It is important to properly screen potential patients for these conditions, so they do not suffer long-lasting or permanent side effects. If you are concerned that you have any of these conditions, seek a second opinion from another ophthalmologist or eye surgeon before proceeding with LASIK.
Technology Improvements Help LASIK Become More Successful
Although there have been complications associated with LASIK, those are becoming less common as technology improves and the surgery becomes more effective. An analysis of more recent LASIK data submitted to the FDA and published in 2017 found that vision problems may persist for weeks or months, but for the majority of LASIK patients, they eventually resolved.
In the new data of about 350 patients, about 20 percent of people still reported at least mild trouble driving at night. Glares were reported by 20 percent, and halos were also reported by 20 percent of patients. Mild dryness roughly doubled to about 40 percent of patients reporting this chronic side effect.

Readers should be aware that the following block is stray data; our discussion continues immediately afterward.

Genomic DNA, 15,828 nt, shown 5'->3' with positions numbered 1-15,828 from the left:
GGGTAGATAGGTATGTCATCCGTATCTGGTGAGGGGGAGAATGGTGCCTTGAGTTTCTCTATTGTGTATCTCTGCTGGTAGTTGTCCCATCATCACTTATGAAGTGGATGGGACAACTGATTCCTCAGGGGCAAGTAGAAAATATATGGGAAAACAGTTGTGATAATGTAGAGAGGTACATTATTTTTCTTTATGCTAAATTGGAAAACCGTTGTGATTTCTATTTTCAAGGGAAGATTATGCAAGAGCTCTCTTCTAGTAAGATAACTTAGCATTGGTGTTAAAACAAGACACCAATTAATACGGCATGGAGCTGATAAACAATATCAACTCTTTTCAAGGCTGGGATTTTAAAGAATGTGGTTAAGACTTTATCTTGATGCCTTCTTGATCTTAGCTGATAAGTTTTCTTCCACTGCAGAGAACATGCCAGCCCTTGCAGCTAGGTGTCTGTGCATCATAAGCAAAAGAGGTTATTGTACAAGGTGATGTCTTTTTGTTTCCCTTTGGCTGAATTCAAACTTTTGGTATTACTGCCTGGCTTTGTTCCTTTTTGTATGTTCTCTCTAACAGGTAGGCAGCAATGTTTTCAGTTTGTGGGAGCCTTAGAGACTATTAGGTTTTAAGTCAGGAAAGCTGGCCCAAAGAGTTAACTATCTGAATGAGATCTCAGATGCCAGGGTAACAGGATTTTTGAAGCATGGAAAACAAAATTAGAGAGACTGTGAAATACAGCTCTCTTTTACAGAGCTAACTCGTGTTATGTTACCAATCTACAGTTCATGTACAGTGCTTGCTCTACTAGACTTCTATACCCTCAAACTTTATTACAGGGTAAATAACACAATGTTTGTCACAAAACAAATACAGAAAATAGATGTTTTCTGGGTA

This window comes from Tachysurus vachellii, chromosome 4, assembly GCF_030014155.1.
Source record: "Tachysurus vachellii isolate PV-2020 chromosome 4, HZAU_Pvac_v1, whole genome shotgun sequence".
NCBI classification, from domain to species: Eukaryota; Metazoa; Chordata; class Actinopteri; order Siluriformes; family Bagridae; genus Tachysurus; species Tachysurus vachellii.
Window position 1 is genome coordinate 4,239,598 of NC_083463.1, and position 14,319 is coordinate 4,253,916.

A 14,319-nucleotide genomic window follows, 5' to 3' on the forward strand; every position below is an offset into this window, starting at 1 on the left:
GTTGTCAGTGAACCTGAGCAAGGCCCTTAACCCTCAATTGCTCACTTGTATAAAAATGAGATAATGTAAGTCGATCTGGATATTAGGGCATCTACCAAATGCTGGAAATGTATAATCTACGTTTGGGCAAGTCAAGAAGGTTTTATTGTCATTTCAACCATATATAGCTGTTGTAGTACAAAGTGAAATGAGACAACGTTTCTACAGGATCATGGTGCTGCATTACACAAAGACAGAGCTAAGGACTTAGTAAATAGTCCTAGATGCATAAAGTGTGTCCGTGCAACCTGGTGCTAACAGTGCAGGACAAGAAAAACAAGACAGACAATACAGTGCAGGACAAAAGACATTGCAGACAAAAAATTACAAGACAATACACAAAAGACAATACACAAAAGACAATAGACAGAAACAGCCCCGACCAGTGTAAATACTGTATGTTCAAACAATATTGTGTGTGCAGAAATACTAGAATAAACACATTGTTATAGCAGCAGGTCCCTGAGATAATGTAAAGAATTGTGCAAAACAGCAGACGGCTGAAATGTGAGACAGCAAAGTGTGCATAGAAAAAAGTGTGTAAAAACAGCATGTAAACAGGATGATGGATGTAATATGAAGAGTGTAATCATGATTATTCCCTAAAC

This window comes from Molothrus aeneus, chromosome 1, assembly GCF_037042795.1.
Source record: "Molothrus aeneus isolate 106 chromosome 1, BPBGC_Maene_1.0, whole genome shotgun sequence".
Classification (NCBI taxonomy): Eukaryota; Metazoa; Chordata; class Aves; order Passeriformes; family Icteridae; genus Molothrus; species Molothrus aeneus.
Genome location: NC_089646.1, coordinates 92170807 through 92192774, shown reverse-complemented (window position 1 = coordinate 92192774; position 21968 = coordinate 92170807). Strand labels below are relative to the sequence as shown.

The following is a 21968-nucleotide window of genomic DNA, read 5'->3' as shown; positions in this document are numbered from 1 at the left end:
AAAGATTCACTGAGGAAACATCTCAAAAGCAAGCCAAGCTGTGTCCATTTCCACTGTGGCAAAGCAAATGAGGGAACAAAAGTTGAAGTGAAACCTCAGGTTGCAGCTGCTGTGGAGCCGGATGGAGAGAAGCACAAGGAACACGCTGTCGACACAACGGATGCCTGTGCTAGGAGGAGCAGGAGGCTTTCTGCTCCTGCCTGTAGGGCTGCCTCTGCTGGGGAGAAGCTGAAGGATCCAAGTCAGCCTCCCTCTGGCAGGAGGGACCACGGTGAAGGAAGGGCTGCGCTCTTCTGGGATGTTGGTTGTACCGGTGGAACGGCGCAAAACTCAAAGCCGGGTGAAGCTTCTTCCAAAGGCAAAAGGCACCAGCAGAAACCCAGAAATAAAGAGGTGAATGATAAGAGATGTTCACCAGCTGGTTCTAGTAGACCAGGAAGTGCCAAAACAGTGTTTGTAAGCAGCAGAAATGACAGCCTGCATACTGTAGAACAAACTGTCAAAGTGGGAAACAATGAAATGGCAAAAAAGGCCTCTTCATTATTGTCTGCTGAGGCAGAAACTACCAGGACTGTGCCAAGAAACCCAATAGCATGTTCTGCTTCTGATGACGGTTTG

Updates to the instruments used during surgery, including laser focus, instrument precision, and even material quality, have all helped to improve LASIK over the past 20 years. Better training and better tools make LASIK easier for the surgeon, which improves healing and outcomes for you, the patient.
No surgery, including minor outpatient surgeries, is without risk, but these are being mitigated as LASIK becomes better and more popular.
LASIK Eye Surgery: Overview. (December 30, 2017). Mayo Clinic.
Medical Devices: LASIK: What Are the Risks and How Can I Find the Right Doctor for Me? (August 8, 2018). U.S. Food and Drug Administration (FDA).
Blurred Vision, Burning Eyes: This Is a LASIK Success? (June 11, 2018). The New York Times.
Outcomes of LASIK for Myopia with FDA-Approved Lasers. (April 26, 2007). Cornea.
LASIK Eye Surgery: Will You Really Get Rid of Your Glasses? (February 2013). Consumer Reports.
LASIK – Laser Eye Surgery. (December 12, 2015). American Academy of Ophthalmology (AAO).
Advances in Technologies for Laser-Assisted In Situ Keratomileusis (LASIK) Surgery. (January 9, 2014). Expert Review of Medical Devices.